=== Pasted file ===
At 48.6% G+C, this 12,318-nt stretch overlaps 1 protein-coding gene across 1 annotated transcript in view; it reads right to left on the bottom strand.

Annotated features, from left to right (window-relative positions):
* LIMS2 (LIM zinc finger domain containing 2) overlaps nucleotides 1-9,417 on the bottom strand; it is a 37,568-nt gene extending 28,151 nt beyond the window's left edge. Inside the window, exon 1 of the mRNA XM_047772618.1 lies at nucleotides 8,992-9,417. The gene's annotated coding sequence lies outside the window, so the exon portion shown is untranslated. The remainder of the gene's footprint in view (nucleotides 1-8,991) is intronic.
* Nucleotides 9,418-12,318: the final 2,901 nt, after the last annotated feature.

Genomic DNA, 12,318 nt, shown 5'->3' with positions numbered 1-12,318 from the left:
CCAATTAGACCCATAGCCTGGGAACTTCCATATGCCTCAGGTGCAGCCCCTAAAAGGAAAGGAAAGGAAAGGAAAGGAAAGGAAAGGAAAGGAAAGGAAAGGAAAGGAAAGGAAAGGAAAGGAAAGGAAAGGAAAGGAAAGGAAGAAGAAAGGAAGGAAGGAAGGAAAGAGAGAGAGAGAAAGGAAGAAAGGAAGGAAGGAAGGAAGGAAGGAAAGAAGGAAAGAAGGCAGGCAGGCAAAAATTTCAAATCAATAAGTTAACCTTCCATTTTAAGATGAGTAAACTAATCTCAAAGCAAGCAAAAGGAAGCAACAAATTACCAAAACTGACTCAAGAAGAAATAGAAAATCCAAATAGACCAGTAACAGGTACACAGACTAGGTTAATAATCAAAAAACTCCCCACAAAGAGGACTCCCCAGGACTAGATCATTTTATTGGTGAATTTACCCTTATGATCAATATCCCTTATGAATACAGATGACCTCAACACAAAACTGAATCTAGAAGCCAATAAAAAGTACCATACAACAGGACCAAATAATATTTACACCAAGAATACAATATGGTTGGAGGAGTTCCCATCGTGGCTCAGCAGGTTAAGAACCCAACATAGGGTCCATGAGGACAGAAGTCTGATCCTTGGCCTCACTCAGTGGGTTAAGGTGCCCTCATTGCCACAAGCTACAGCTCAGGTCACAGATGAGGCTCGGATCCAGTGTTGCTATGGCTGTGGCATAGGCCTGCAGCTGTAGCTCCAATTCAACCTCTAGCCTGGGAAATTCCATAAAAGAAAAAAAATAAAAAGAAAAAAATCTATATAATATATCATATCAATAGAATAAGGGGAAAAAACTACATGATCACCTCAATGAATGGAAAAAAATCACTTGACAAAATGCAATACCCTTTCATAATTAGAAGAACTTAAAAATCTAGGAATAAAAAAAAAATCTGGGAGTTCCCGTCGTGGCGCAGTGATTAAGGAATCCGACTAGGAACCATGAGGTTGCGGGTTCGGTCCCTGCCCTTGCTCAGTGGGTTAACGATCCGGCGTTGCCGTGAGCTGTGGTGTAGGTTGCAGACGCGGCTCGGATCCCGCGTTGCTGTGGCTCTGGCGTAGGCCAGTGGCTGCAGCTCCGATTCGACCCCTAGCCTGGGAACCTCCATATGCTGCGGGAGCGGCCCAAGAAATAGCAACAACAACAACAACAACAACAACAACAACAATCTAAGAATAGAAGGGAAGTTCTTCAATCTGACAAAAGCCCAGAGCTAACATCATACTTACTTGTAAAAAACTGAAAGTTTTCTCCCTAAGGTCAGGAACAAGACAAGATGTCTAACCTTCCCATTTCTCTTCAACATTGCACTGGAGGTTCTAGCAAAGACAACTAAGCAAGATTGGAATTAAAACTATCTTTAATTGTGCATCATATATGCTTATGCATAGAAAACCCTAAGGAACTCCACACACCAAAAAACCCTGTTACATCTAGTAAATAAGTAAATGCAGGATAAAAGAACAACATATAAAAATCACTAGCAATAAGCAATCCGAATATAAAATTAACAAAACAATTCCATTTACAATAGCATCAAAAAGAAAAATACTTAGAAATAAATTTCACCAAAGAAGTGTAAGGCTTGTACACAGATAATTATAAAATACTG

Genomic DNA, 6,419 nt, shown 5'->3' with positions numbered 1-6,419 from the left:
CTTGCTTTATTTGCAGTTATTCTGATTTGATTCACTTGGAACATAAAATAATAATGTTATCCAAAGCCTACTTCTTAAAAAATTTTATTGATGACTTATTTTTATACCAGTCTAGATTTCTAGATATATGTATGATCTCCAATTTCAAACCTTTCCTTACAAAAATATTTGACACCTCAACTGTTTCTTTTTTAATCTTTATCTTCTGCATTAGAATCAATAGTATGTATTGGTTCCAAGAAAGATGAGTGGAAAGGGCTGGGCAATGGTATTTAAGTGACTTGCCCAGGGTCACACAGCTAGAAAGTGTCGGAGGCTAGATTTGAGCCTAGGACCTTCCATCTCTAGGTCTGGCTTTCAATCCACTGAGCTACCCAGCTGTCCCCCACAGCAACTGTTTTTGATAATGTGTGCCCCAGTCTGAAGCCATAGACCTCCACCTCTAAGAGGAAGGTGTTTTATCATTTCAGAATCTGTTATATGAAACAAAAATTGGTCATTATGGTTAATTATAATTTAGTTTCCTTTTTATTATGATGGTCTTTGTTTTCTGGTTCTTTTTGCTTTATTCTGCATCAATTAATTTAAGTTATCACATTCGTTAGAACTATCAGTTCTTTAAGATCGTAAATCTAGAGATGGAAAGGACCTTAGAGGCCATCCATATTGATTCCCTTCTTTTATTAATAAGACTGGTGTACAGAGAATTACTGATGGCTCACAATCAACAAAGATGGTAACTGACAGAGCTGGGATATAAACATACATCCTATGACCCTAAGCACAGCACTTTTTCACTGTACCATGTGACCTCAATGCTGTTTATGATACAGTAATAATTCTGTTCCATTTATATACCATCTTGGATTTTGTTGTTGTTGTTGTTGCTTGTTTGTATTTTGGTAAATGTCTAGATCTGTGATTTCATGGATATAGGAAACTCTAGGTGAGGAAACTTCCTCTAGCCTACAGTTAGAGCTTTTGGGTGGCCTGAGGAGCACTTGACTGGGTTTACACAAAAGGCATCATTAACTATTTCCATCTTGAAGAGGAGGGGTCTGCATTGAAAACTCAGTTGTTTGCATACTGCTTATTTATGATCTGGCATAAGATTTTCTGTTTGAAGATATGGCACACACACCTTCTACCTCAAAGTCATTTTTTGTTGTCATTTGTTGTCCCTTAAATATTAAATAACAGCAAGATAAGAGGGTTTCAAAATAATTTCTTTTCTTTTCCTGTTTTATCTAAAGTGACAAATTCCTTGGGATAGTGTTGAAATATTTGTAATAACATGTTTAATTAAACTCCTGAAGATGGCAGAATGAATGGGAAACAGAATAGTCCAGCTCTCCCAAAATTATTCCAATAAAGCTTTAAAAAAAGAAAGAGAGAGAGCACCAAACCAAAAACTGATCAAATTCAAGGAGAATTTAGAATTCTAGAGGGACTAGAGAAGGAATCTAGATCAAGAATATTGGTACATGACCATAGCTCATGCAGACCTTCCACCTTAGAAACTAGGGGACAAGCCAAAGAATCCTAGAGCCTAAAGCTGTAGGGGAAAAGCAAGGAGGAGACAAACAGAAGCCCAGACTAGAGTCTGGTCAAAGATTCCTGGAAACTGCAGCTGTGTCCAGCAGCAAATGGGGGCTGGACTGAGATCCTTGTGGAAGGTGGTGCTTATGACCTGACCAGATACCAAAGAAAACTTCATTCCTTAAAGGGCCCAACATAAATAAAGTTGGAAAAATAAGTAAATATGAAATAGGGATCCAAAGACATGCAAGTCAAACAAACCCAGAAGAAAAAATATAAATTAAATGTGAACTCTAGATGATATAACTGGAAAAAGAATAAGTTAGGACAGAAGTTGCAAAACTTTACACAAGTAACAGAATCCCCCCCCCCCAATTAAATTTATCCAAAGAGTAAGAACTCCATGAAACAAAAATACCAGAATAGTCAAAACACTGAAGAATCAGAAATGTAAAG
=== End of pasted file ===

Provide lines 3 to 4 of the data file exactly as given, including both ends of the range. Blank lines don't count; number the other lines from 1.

* LIMS2 (LIM zinc finger domain containing 2) overlaps nucleotides 1-9,417 on the bottom strand; it is a 37,568-nt gene extending 28,151 nt beyond the window's left edge. Inside the window, exon 1 of the mRNA XM_047772618.1 lies at nucleotides 8,992-9,417. The gene's annotated coding sequence lies outside the window, so the exon portion shown is untranslated. The remainder of the gene's footprint in view (nucleotides 1-8,991) is intronic.
* Nucleotides 9,418-12,318: the final 2,901 nt, after the last annotated feature.